busdma_tag_derive

The busdma_tag_derive() function is effectively the same as dmabus_tag_create(), except that it takes a busdma_tag_t as the base for deriving a new tag. As such, busdma_tag_derive() can only be used by drivers after they first created a so-called root tag using busdma_tag_create(). The busdma_tag_derive() function allows drivers to express different DMA constraints for the various DMA operations that a device can do. It's therefore more useful for bus masters than for third-party DMA. A device can have multiple DMA root tags and each root tag can have multiple derivatives. Derived tags can themselves have zero or more derivatives, and so on. Drivers can create tag derivation hierarchies as simple or as complex as is needed to properly control DMA. See busdma_tag_create() for the description of the common arguments.

busdma_tag_destroy

DMA tags created by busdma_tag_create() or by busdma_tag_derive() must be destroyed by the driver. This function destroys the specified tag.

device_get_busdma_tag

Returns the first root tag in the chain of tags that are associated with the specified device.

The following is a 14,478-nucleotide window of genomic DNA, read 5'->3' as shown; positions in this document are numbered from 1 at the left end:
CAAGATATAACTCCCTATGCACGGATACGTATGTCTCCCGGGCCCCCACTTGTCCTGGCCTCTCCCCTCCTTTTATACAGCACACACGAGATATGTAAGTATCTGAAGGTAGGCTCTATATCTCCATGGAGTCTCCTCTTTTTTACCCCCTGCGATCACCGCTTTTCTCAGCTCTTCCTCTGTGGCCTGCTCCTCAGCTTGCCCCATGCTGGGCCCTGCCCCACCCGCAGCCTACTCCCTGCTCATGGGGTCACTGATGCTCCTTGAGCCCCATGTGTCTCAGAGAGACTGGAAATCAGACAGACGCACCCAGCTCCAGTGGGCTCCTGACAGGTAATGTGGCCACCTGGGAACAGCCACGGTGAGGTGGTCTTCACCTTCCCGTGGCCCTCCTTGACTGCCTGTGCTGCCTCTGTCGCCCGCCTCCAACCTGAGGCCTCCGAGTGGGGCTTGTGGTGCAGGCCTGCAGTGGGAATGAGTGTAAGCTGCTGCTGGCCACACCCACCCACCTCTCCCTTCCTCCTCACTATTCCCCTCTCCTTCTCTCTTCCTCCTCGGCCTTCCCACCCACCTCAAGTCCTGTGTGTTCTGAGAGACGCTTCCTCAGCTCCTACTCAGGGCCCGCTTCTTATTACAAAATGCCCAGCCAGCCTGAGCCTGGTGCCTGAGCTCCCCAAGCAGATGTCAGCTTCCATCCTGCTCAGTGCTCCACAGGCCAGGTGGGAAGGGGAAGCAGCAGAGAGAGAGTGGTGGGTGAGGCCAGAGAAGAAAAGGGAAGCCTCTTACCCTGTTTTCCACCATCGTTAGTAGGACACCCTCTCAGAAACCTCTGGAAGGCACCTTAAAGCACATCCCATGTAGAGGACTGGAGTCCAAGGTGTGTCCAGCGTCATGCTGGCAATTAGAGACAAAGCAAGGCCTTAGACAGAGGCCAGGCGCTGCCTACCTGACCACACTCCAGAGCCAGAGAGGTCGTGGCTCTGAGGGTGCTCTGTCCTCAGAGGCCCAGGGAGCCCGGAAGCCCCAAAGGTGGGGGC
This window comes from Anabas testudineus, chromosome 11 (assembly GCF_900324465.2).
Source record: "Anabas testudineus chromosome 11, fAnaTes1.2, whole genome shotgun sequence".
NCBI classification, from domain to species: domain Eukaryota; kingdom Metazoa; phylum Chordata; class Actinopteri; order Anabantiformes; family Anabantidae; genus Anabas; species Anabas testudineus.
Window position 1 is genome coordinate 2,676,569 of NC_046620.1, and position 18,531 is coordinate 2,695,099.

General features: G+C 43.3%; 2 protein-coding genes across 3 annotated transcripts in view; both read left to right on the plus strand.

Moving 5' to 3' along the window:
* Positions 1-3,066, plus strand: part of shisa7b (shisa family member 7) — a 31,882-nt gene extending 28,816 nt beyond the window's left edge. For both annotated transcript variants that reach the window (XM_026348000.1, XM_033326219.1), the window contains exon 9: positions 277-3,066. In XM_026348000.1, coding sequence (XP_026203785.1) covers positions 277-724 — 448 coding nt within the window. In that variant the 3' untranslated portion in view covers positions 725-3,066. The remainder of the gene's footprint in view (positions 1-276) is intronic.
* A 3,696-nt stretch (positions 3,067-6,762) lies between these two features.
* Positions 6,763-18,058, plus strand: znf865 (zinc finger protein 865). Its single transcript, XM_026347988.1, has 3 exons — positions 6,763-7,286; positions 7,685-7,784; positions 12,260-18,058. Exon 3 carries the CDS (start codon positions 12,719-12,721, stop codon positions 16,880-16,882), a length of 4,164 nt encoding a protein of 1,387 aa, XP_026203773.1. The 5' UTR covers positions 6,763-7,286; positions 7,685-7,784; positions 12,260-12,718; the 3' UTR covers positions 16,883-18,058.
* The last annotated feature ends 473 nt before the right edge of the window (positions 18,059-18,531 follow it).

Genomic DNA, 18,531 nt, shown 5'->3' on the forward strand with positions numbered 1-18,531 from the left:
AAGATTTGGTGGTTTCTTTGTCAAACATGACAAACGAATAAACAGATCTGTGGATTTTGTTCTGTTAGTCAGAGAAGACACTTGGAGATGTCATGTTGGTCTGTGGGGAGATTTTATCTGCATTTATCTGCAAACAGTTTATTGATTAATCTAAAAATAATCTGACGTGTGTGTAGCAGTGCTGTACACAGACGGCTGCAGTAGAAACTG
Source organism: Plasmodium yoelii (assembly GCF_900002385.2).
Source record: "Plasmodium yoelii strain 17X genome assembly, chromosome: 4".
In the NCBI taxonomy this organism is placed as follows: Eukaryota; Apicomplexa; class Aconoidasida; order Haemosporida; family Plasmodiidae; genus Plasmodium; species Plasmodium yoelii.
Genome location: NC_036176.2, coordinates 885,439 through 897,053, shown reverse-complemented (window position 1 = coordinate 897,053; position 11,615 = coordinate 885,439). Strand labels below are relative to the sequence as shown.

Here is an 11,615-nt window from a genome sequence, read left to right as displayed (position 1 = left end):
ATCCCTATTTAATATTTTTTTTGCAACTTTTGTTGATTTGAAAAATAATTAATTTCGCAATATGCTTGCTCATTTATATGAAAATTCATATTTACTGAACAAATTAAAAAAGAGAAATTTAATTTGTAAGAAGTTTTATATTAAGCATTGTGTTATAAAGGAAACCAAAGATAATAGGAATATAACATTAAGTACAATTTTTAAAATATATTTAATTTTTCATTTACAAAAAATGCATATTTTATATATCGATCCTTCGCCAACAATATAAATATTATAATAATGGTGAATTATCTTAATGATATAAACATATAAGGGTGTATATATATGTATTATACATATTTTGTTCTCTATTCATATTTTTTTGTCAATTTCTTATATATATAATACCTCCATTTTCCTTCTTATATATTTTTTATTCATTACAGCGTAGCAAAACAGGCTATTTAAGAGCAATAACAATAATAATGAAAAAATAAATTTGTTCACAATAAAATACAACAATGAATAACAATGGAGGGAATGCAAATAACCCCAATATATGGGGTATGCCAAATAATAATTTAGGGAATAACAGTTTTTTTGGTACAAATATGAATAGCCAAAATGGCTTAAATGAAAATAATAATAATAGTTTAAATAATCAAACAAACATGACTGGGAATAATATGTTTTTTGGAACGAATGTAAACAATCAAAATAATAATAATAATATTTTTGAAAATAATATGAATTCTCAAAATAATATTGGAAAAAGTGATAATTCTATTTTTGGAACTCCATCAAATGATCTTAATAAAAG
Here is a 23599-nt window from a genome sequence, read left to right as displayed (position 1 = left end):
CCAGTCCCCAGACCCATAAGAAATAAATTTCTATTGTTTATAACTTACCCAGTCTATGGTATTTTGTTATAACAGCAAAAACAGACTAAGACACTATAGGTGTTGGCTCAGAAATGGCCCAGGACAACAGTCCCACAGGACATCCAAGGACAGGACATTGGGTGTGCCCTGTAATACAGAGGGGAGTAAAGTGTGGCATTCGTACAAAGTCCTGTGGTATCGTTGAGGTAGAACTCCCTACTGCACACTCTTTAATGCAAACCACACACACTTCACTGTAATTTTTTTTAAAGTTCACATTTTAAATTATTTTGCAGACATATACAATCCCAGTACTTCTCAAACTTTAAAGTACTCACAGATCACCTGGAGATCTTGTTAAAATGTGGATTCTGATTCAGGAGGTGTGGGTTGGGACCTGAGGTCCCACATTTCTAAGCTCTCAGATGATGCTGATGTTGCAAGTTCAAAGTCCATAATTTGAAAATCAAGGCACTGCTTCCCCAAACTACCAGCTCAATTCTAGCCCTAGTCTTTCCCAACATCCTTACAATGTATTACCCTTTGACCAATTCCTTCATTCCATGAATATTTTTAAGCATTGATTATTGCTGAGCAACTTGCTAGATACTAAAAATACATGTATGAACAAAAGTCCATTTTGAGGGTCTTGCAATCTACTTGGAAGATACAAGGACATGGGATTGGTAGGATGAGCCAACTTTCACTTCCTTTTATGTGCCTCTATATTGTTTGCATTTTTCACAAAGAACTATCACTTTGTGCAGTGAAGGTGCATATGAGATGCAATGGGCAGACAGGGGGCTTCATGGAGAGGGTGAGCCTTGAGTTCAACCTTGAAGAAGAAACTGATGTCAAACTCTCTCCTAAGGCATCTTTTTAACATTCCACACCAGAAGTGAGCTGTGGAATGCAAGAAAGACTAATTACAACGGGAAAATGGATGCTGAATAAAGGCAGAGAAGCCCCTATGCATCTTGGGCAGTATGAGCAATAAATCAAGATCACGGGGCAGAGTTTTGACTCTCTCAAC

device_set_busdma_tag

Sets or replaces the first root tag in the chain of tags associated with the device. The function returns the tag that was previously the first root tag in the chain, or NULL if there were no tags.

busdma_md_create

Create a memory descriptor that is to be used to hold information about DMA memory. When created this way, no information is held and the number of segments is 0. The memory descriptor is unused this way. The tag argument is used the DMA constraints, such as the maximum number of segments. The flags argument contains operational flags to control the behavior of the operation. The flags are still to be defined. See also busdma_md_load... and busdma_mem_alloc.

busdma_md_destroy

Destroy a memory descriptor. The descriptor must not be used (i.e. does not hold information).

busdma_md_load...

Construct (load) DMA information based on the provided data structure. The data structure is either a (virtual) memory buffer, a mbuf or an uio. The load operation will create as many DMA segments as needed and stores the virtual, physical and bus addresses for each segment. When a segment does not match the constraints of the device, bus address virtualization is used to make DMA possible. Bus address virtualization is done by using I/O MMUs or bounce buffering.

busdma_md_unload

Unload a loaded memory descriptor. The memory descriptor becomes unused again.

busdma_md_get_nsegs

Returns the number of memory segments needed to perform the DMA operation.

busdma_md_get_busaddr

Returns the bus address of the respective segment. This is the address that the device needs to use when accessing this memory segment.

busdma_md_get_paddr

Returns the physical memory address of the respective segment. This is the physical address as used by the CPU to refer to the memory segment.

busdma_md_get_vaddr

Returns the virtual address of the physical memory segment. This may not be defined if the memory isn't mapped.